Myanmar blacklist cuts 2,082 names


A Myanmar vendor sells local journals and newspapers on a road side in Yangon on Aug. 20, 2012. Strong economic growth could lift Myanmar to the rank of middle income nation by 2030 if the formerly army-ruled country overcomes a host of reform challenges, the Asian Development Bank said on Aug. 20.


Soe Than Win

Myanmar's state media newspaper announced that 2,082 (out of 6,165) state-designated dissidents have been lifted from the state's infamous blacklist.

The statement said:

"In the past, companies and persons from all fields including media men were blacklisted and banned by the government in the national interest. But the government is lifting the ban on them in accord with the reforming system."

Now those off the blacklist are reportedly allowed to enter the country.

"Green light would be given to those Myanmar citizens who are currently in foreign countries enabling them to return home," the government said.  

So why is this happening now?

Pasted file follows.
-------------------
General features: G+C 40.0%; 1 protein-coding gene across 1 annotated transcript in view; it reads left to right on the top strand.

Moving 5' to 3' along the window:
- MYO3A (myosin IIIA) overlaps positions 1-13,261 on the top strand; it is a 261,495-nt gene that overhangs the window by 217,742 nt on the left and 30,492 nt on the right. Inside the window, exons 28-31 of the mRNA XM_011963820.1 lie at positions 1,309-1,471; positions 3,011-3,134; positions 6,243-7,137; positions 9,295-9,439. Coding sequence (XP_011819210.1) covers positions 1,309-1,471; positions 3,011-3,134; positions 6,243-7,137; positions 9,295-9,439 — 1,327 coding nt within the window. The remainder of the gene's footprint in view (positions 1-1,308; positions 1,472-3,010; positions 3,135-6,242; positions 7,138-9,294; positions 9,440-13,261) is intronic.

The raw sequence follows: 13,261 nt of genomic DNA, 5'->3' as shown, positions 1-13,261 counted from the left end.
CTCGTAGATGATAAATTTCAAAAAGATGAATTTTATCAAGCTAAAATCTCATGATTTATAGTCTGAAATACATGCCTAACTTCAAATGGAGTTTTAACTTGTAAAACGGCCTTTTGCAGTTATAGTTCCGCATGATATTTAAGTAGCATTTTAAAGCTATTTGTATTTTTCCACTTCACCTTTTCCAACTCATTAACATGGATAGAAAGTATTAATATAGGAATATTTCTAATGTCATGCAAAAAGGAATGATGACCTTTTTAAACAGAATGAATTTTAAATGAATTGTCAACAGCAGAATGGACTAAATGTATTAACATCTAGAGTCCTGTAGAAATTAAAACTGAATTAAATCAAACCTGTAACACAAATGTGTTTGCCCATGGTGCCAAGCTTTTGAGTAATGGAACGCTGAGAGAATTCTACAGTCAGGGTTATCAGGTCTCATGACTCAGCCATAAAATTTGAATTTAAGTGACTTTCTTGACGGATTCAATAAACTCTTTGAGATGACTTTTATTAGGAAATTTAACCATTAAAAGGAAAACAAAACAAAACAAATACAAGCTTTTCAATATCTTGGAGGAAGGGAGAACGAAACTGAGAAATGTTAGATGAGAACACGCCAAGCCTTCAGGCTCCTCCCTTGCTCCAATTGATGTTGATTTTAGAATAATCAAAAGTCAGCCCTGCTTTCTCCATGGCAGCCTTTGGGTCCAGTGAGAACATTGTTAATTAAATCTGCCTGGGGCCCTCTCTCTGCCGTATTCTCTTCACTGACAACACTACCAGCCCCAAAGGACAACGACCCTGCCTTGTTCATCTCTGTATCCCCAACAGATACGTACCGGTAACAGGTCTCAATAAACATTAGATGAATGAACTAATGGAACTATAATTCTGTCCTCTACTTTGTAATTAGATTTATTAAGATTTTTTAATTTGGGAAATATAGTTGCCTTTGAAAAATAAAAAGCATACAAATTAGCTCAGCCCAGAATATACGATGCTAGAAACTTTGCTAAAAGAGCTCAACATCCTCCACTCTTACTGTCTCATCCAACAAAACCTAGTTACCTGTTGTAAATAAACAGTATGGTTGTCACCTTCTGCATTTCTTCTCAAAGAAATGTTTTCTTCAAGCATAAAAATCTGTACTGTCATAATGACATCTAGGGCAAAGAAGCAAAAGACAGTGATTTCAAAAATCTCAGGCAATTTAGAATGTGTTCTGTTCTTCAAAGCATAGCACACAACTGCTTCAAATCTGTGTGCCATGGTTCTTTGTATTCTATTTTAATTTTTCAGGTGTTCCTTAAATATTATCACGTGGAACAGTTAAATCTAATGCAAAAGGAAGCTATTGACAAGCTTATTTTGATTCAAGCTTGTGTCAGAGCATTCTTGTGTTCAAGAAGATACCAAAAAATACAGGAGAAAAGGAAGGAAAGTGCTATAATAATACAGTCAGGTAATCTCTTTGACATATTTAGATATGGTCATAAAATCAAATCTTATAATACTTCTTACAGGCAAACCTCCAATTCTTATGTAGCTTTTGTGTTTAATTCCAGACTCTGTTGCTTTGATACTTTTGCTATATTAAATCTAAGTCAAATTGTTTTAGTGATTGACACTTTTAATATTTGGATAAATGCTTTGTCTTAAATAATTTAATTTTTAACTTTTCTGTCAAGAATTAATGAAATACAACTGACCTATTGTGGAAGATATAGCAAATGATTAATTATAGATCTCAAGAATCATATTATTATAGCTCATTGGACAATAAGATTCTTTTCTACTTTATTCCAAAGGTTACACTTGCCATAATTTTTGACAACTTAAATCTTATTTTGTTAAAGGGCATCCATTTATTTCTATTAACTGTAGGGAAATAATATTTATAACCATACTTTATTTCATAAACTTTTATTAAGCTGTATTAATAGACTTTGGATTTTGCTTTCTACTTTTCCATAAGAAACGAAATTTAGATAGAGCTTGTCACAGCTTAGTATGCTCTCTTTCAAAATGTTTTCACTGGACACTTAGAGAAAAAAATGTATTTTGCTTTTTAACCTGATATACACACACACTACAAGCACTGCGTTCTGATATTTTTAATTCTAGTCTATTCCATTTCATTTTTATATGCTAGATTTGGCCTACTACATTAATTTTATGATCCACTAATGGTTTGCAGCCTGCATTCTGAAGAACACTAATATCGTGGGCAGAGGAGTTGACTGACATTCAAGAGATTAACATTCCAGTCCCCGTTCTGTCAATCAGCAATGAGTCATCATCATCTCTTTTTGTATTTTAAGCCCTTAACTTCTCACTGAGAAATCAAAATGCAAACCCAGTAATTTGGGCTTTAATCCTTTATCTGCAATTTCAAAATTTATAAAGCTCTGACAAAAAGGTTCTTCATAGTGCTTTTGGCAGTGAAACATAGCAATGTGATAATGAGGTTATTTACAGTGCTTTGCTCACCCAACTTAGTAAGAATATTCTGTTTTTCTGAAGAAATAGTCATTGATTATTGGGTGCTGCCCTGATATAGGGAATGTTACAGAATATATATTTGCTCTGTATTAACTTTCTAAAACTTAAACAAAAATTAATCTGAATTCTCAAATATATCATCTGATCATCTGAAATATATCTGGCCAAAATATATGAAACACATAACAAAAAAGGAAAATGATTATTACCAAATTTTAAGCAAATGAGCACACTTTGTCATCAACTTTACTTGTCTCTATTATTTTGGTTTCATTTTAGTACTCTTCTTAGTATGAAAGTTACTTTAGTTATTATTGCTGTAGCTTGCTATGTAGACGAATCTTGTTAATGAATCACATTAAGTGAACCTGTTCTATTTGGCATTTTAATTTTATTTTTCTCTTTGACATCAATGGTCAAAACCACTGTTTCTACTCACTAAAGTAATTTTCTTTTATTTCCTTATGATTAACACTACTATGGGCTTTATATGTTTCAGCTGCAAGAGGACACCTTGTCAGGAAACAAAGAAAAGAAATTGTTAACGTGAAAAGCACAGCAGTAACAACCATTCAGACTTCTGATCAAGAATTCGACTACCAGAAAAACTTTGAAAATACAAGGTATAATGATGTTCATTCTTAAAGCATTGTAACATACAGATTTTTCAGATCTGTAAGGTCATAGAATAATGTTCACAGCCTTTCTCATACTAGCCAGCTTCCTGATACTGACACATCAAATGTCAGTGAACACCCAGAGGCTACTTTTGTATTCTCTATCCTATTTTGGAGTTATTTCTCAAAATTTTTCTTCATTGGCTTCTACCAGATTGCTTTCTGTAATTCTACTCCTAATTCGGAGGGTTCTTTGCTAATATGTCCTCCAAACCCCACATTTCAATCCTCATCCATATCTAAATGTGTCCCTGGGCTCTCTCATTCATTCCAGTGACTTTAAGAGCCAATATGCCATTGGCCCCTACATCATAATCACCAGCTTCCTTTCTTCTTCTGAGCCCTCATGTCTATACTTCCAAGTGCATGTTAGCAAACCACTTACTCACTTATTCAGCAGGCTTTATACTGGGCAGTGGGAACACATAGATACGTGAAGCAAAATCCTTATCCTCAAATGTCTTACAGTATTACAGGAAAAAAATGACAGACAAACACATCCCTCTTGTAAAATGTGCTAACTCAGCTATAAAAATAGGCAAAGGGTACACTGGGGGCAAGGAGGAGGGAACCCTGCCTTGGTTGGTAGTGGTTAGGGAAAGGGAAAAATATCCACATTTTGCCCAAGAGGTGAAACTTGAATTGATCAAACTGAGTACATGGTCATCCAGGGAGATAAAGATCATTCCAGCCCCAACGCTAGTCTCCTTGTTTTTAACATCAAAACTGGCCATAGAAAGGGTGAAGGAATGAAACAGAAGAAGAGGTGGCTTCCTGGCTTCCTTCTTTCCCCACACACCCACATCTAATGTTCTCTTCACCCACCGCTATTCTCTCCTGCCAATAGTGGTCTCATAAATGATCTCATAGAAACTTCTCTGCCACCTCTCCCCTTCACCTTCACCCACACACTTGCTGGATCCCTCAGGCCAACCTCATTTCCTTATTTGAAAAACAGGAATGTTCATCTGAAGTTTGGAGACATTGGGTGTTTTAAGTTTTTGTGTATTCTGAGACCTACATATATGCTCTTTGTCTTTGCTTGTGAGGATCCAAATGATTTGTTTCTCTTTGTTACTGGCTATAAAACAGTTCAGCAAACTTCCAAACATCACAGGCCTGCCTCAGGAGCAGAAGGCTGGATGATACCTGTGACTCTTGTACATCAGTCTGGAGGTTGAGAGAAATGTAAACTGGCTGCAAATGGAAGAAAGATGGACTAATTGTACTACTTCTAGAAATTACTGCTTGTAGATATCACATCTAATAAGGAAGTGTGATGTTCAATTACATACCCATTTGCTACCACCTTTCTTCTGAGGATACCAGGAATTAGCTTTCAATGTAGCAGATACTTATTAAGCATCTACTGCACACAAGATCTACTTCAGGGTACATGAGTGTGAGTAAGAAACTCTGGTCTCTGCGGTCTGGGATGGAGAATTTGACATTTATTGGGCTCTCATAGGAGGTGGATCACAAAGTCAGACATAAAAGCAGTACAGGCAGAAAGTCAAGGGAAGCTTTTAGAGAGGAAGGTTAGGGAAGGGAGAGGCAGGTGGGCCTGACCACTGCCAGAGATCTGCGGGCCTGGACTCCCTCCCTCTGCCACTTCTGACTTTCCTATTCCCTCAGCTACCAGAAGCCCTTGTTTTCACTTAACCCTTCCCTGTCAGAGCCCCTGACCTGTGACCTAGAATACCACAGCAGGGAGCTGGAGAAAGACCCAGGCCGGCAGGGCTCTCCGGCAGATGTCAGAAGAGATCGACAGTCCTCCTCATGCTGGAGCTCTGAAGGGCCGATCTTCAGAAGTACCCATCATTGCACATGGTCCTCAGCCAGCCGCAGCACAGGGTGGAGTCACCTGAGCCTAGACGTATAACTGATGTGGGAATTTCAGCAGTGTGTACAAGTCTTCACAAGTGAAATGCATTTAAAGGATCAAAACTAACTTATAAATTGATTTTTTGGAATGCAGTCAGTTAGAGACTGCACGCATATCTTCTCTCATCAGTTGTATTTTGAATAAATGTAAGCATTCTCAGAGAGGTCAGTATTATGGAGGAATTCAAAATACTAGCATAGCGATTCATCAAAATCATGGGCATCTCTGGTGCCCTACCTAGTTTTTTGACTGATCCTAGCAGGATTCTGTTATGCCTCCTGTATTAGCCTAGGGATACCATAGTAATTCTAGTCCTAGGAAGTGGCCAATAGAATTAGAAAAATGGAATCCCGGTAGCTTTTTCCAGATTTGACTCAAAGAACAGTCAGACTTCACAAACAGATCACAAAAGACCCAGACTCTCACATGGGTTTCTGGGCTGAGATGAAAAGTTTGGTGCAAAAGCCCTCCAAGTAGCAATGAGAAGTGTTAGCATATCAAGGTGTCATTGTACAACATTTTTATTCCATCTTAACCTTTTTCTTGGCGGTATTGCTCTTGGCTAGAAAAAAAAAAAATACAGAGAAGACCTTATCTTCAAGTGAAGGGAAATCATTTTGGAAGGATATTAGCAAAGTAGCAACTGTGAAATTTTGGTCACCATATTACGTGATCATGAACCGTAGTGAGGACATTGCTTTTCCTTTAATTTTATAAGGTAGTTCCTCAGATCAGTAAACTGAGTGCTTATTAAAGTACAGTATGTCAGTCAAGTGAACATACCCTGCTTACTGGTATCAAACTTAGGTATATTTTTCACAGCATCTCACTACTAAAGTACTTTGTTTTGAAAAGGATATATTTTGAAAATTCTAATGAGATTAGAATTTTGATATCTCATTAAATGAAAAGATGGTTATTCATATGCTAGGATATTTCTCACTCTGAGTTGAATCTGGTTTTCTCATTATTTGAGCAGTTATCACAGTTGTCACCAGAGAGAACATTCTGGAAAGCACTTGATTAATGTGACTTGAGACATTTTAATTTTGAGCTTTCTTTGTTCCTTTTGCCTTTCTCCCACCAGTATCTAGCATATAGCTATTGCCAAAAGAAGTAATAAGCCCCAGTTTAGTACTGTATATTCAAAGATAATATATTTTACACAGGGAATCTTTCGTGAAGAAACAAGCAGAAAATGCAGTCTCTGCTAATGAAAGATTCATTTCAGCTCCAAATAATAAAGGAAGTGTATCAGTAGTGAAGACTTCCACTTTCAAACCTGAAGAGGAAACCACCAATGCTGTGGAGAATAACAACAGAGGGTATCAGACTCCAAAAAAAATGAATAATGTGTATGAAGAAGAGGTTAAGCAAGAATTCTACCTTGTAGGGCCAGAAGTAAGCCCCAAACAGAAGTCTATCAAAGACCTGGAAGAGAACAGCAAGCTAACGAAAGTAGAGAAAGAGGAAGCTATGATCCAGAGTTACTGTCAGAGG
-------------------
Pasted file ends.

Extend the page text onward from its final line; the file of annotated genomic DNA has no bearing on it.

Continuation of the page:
Presidential spokesman Nay Zin Latt told The Associated Press, “These relaxations are in line with the country’s transformation.”

He then said more names would be lifted form the list, and “only those who were put on the blacklist due to criminal and other economic misdemeanors will remain on the blacklist.”

It's unclear exactly who was taken off the list. The government has never publically announced who was on it, or why. 

Some may see this latest, incremental reform as part of a larger reform movement in Myanmar, also known as Burma, which, as it happens, GlobalPost recently investigated.

However, some remain skeptical of the government's motives.

"This is a PR move," a blacklisted economist in London told the Wall Street Journal. "Just like the way they release dissidents," and imprison others.